“The more deeply we grow into the psalms and the more often we pray them as our own, the more simple and rich will our prayer become.”  

Dietrich BonhoefferLife Together50.

“But every common devotion should include the word of Scripture, the hymns of the Church, and the prayer of the fellowship. 

Dietrich BonhoefferLife Together44.

crying woman's eye, black and white image, low key, selective focus Richard Baxter, in A Christian Directory (Ligonier, 1990), page 140, lists seven benefits of looking by faith to the Lord, as to no other, for our deepest delight.  Updating the language a little:

1.  Delight in God will prove that we know him and love him and that we are prepared for his kingdom, for all who delight in him shall enjoy him.

2.  Prosperity, that is, the small addition of earthly things, will not easily corrupt us or transport us.

3.  Adversity, that is, the withholding of earthly delights, will not excessively grieve us or easily deject us.

4.  We will receive more profit from a sermon or book or conversation that we delight in than other people, who don’t delight in them, will receive from many such opportunities.

5.  All our service will be sweet to ourselves and acceptable to God; if we delight in him, he certainly delights in us.

6.  We will have a continual feast within, to sweeten all the crosses of our lives and to provide us with joy greater than our sorrow in our saddest condition.

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“When Christ calls a man, he bids him come and die.”
~ Dietrich Bonhoeffer, The Cost of Discipleship   

Pain: A Secret Garden of Pride | Desiring God

August 19, 2015

Pain: A Secret Garden of Pride

Pain can be a secret garden of pride.

We don’t talk about it often because it’s so sensitive, so vulnerable — so painful. As touchy as the topic of pain is, though, it’s equally dangerous to tiptoe around it. John Piper writes this about our pain,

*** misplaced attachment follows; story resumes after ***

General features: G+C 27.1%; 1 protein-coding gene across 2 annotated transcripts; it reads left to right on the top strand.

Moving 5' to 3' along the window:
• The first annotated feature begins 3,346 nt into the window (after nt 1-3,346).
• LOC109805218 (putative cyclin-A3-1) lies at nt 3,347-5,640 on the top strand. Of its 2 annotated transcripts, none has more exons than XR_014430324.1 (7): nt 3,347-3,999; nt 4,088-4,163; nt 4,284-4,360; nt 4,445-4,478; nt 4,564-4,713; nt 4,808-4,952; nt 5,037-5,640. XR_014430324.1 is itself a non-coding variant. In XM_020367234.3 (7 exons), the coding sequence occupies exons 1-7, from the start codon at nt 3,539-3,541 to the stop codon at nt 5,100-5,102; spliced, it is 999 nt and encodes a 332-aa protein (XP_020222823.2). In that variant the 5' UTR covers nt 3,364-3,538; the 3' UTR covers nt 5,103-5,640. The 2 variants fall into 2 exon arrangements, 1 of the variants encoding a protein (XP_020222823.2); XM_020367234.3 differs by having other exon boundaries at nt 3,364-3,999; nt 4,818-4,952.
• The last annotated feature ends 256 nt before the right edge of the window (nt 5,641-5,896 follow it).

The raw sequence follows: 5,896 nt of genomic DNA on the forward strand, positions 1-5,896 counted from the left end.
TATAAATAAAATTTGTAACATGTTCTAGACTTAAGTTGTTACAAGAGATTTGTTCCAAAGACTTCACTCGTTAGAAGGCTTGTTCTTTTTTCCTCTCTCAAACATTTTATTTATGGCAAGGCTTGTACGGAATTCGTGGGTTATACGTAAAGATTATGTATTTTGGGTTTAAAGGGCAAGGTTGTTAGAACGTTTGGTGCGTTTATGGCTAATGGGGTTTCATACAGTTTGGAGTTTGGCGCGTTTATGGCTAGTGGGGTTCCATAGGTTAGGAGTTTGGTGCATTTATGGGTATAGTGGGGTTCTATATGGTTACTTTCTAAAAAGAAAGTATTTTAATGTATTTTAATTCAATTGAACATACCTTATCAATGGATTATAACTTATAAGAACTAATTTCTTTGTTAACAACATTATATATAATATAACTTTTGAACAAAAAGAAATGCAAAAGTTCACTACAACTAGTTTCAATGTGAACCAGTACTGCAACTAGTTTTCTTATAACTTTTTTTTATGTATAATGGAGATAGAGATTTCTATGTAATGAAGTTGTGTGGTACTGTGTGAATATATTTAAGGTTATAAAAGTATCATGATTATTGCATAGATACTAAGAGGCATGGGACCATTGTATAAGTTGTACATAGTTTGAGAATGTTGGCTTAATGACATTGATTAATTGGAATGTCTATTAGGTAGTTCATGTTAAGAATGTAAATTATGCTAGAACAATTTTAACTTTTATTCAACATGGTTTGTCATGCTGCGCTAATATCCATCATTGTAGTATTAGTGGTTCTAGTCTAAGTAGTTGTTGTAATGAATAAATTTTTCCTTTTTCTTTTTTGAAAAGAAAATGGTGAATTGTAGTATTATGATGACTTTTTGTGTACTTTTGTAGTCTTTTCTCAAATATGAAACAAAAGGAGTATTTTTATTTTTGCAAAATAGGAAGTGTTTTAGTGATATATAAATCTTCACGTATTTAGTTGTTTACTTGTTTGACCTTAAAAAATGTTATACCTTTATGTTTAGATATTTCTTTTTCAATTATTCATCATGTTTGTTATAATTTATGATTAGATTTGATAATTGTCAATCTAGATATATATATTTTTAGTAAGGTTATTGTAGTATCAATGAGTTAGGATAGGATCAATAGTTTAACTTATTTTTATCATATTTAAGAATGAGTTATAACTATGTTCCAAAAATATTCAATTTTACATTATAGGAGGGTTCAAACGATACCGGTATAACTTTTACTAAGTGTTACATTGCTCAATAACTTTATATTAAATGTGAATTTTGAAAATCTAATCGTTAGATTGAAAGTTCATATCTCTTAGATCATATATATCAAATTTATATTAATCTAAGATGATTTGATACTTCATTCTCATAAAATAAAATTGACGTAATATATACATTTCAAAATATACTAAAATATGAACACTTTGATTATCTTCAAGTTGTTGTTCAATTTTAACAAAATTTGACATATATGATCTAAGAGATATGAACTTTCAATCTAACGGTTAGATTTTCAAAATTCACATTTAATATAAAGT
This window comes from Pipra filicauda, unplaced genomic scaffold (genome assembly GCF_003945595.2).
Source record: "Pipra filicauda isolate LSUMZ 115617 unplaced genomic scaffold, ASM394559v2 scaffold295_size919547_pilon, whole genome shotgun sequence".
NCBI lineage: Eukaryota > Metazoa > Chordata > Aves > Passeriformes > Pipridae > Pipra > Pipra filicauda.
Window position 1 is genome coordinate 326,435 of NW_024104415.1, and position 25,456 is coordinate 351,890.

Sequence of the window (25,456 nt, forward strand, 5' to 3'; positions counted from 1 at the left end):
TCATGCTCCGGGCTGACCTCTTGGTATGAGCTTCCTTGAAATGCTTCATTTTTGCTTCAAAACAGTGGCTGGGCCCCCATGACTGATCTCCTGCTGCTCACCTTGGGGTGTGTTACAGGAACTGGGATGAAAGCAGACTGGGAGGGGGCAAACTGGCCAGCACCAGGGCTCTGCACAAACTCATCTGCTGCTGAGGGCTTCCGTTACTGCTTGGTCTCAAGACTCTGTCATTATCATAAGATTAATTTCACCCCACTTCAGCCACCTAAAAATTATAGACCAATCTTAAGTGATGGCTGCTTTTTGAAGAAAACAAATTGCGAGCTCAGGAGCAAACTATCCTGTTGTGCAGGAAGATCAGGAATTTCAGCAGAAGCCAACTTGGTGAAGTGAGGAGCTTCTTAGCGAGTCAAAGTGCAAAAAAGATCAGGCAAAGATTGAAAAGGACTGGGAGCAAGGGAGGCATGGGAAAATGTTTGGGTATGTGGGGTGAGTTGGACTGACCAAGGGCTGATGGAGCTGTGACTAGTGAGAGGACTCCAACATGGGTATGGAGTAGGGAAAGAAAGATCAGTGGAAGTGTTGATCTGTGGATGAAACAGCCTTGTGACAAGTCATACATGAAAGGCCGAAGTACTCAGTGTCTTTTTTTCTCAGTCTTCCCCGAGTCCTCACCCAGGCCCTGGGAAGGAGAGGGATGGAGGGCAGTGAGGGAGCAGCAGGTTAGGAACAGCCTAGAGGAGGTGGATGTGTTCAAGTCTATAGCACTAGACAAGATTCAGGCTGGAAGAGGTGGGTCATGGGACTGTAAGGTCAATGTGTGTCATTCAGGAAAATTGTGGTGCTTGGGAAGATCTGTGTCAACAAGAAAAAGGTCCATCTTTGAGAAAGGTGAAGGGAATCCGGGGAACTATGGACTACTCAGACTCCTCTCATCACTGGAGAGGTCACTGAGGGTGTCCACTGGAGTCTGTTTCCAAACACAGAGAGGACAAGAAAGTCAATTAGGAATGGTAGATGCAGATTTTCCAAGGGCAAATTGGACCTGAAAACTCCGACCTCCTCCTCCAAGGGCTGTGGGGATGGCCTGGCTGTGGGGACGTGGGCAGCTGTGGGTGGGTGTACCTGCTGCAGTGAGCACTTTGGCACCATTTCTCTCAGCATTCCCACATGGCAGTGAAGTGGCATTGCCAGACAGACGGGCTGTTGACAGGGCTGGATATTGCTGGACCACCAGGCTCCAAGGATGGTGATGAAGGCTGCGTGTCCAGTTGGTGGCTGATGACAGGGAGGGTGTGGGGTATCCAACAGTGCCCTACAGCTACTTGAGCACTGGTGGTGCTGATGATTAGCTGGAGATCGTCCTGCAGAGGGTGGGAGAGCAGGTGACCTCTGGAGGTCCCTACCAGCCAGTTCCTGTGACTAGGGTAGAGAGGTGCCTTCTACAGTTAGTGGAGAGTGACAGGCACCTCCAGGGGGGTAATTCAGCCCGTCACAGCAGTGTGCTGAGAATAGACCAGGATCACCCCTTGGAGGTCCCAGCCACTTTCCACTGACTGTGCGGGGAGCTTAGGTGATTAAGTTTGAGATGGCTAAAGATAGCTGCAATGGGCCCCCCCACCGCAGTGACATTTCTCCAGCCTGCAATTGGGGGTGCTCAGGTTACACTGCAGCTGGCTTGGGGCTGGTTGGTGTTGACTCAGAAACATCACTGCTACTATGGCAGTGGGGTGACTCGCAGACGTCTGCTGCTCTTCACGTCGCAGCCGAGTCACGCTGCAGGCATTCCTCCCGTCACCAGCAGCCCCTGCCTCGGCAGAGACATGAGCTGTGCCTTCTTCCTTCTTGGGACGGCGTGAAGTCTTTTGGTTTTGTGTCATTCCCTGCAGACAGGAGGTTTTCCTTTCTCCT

Satan uses pleasure and pain to try and destroy our faith. He wields pleasure to make us doubt God’s satisfying greatness, and pain to make us doubt God’s sovereign goodness.

Pain can be a powerful weapon for good in the heart of faith. It can produce deeper, heartfelt humility and greater dependence on God. And pain can inflict wounds far worse and more lasting than any physical agony. At its worst, it can cause us to doubt God’s goodness, to wallow in self-pity, and to isolate ourselves from him, as well as from others.

Pain becomes proud because it believes no one else understands. No one feels what I feel. And so pain distances itself from anyone who might try and speak into its suffering. But pain afflicts itself even more the farther it separates itself from others. God has given us himself, his word, and each other to produce faith, and even joy, in the midst of pain, even the most severe and unique pain.

One test to determine whether our pain is producing pride is to ask how we respond to encouragement from others, maybe especially from other believers who don’t understand our pain. Are we willing to hear the word and hope of God from someone who has not experienced or cannot comprehend our current suffering? If we’re unwilling, then pain has driven us into isolation, and Satan’s succeeding in his purpose for your suffering.

Case Study: The Pain of Unwanted Singleness

I’m learning this lesson about myself from my own experience with suffering. From far too young, I longed for the affection, safety, and intimacy I anticipated with a wife.